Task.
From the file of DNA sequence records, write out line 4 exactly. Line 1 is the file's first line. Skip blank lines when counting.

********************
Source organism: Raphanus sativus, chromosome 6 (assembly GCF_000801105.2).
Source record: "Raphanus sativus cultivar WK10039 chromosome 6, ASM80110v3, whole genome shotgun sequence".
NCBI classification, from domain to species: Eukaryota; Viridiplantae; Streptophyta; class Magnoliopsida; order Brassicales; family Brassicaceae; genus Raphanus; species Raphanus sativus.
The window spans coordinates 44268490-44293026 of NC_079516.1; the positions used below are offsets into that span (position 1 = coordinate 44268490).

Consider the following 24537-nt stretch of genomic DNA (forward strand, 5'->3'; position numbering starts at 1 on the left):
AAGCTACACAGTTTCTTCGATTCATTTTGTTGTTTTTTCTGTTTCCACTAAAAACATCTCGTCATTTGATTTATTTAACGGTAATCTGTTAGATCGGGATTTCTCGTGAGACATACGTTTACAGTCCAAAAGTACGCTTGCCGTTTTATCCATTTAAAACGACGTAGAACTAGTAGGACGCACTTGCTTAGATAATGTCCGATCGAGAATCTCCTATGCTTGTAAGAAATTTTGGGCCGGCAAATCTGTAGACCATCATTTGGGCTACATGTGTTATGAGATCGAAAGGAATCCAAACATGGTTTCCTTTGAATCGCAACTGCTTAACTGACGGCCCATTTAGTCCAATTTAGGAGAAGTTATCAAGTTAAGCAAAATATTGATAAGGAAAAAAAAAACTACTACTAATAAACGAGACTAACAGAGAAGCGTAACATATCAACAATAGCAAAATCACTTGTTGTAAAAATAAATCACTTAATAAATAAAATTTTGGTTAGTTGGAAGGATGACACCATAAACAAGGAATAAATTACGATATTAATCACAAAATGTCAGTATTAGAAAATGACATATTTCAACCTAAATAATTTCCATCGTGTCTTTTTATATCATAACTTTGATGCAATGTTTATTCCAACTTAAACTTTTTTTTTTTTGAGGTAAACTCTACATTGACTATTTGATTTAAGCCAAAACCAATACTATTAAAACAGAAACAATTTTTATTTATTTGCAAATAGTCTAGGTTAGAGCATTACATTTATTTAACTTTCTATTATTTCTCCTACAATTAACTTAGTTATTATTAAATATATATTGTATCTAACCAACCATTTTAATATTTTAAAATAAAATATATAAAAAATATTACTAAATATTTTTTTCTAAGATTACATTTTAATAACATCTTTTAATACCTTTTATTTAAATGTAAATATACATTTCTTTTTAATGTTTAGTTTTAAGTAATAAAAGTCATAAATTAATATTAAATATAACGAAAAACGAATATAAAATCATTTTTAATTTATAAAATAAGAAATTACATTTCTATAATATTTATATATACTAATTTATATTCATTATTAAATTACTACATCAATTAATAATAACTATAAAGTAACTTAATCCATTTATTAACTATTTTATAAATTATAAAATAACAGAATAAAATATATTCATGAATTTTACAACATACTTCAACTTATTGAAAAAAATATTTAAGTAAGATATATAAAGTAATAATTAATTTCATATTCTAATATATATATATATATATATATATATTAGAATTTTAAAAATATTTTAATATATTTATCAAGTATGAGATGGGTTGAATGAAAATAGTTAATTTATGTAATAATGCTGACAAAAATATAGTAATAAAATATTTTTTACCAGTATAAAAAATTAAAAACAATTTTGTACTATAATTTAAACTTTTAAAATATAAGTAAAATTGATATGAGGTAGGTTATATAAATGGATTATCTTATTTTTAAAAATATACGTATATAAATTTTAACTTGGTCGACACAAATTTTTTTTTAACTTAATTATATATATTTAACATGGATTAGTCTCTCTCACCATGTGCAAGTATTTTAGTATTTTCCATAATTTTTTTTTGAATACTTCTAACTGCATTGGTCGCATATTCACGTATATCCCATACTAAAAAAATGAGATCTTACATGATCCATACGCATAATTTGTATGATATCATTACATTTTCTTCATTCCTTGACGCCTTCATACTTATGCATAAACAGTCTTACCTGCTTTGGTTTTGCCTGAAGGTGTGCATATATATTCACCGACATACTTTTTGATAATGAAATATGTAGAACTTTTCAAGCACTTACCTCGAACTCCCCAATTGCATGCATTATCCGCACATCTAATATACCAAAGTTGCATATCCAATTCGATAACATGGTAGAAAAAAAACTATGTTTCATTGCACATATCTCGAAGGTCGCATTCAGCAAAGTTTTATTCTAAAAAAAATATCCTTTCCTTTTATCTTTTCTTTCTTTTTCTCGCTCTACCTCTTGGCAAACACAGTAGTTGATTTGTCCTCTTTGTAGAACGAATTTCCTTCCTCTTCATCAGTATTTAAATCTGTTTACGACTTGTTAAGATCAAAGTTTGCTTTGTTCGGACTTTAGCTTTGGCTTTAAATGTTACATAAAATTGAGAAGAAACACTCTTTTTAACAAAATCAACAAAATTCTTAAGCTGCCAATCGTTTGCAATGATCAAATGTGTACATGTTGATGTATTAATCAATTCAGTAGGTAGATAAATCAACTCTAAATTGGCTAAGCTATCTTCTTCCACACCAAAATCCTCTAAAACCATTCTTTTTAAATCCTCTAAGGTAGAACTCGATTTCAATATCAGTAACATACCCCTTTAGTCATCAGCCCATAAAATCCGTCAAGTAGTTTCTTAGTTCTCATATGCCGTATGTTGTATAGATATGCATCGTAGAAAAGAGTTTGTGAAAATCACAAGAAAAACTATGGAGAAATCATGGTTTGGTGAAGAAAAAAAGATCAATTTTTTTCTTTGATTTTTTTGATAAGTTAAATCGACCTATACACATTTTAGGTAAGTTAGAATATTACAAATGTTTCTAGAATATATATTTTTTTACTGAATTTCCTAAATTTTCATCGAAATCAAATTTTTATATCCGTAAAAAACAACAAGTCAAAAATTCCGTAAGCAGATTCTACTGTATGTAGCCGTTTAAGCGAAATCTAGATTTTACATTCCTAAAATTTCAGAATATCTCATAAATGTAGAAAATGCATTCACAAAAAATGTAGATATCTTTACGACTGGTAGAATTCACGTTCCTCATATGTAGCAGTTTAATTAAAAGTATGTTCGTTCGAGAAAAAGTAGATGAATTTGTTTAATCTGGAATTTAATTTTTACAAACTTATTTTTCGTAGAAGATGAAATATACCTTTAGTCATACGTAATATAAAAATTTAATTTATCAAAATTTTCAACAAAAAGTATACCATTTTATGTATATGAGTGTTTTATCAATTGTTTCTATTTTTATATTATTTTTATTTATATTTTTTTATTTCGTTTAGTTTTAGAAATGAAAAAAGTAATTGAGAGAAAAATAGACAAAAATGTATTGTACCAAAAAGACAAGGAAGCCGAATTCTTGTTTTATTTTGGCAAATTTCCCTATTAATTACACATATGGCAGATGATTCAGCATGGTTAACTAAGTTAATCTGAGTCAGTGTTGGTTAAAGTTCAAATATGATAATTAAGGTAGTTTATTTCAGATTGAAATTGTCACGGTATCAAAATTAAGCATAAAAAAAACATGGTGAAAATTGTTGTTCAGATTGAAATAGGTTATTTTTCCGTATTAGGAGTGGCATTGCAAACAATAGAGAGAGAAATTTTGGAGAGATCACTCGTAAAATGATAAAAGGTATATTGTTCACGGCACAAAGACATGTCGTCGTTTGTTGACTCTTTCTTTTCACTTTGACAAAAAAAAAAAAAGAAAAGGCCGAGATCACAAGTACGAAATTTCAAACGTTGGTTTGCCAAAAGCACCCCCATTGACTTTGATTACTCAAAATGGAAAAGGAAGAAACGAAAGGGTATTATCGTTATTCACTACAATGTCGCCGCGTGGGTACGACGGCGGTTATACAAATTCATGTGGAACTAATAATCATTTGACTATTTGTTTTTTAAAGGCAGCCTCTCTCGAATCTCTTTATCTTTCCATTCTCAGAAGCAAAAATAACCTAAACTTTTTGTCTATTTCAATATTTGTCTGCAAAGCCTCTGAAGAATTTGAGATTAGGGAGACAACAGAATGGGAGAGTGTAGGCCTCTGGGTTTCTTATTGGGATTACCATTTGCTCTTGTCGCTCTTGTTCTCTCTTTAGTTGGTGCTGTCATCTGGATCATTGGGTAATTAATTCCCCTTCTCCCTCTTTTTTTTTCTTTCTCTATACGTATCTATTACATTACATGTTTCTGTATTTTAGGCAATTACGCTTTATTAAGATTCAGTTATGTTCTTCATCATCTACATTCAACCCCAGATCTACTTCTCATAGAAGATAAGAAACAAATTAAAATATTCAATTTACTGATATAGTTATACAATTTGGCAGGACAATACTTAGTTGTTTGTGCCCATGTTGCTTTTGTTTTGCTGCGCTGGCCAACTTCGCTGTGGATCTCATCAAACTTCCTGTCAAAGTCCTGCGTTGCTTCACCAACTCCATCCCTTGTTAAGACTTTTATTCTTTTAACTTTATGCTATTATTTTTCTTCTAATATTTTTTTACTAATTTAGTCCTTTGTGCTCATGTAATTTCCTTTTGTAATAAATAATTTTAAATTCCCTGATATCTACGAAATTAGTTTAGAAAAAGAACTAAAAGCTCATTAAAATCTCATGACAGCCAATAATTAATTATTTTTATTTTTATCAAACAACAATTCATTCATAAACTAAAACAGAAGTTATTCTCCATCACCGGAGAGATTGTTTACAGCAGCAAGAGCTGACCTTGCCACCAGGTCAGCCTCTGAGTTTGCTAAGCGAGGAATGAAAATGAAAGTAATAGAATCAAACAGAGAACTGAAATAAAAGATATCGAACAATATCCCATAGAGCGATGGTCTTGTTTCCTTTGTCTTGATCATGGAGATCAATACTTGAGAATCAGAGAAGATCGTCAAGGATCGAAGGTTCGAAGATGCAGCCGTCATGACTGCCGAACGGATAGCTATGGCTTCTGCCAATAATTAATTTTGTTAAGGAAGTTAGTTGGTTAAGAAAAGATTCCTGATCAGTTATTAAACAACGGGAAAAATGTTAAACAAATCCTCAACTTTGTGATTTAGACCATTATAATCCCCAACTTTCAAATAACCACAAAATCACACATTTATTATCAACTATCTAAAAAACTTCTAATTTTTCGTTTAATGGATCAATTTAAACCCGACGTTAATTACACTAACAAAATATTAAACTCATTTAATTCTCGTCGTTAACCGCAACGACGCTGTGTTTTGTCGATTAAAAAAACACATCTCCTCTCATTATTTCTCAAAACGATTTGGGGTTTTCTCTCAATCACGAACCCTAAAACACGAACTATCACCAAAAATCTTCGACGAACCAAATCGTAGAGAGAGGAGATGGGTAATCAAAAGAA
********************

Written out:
The window spans coordinates 44268490-44293026 of NC_079516.1; the positions used below are offsets into that span (position 1 = coordinate 44268490).